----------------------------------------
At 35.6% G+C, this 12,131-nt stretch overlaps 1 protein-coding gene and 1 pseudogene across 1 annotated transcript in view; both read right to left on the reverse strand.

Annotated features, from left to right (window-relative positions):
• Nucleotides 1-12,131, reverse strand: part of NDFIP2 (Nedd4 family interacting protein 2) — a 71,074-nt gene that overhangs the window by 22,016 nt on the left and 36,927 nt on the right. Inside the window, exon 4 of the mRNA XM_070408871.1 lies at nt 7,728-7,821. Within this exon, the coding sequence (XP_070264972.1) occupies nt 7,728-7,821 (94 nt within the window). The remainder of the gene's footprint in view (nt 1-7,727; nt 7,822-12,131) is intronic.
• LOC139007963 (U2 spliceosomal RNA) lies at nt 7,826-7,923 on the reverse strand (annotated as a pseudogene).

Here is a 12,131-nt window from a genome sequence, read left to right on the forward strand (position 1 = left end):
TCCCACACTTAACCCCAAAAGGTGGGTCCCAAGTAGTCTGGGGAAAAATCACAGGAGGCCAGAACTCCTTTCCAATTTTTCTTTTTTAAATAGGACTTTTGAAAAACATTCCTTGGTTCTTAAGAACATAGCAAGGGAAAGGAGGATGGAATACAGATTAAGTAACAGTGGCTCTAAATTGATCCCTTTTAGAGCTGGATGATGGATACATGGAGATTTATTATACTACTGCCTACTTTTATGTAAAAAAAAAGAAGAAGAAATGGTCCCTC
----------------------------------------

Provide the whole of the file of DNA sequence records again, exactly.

At 35.6% G+C, this 12,131-nt stretch overlaps 1 protein-coding gene and 1 pseudogene across 1 annotated transcript in view; both read right to left on the reverse strand.

Annotated features, from left to right (window-relative positions):
• Nucleotides 1-12,131, reverse strand: part of NDFIP2 (Nedd4 family interacting protein 2) — a 71,074-nt gene that overhangs the window by 22,016 nt on the left and 36,927 nt on the right. Inside the window, exon 4 of the mRNA XM_070408871.1 lies at nt 7,728-7,821. Within this exon, the coding sequence (XP_070264972.1) occupies nt 7,728-7,821 (94 nt within the window). The remainder of the gene's footprint in view (nt 1-7,727; nt 7,822-12,131) is intronic.
• LOC139007963 (U2 spliceosomal RNA) lies at nt 7,826-7,923 on the reverse strand (annotated as a pseudogene).

Here is a 12,131-nt window from a genome sequence, read left to right on the forward strand (position 1 = left end):
TCCCACACTTAACCCCAAAAGGTGGGTCCCAAGTAGTCTGGGGAAAAATCACAGGAGGCCAGAACTCCTTTCCAATTTTTCTTTTTTAAATAGGACTTTTGAAAAACATTCCTTGGTTCTTAAGAACATAGCAAGGGAAAGGAGGATGGAATACAGATTAAGTAACAGTGGCTCTAAATTGATCCCTTTTAGAGCTGGATGATGGATACATGGAGATTTATTATACTACTGCCTACTTTTATGTAAAAAAAAAGAAGAAGAAATGGTCCCTC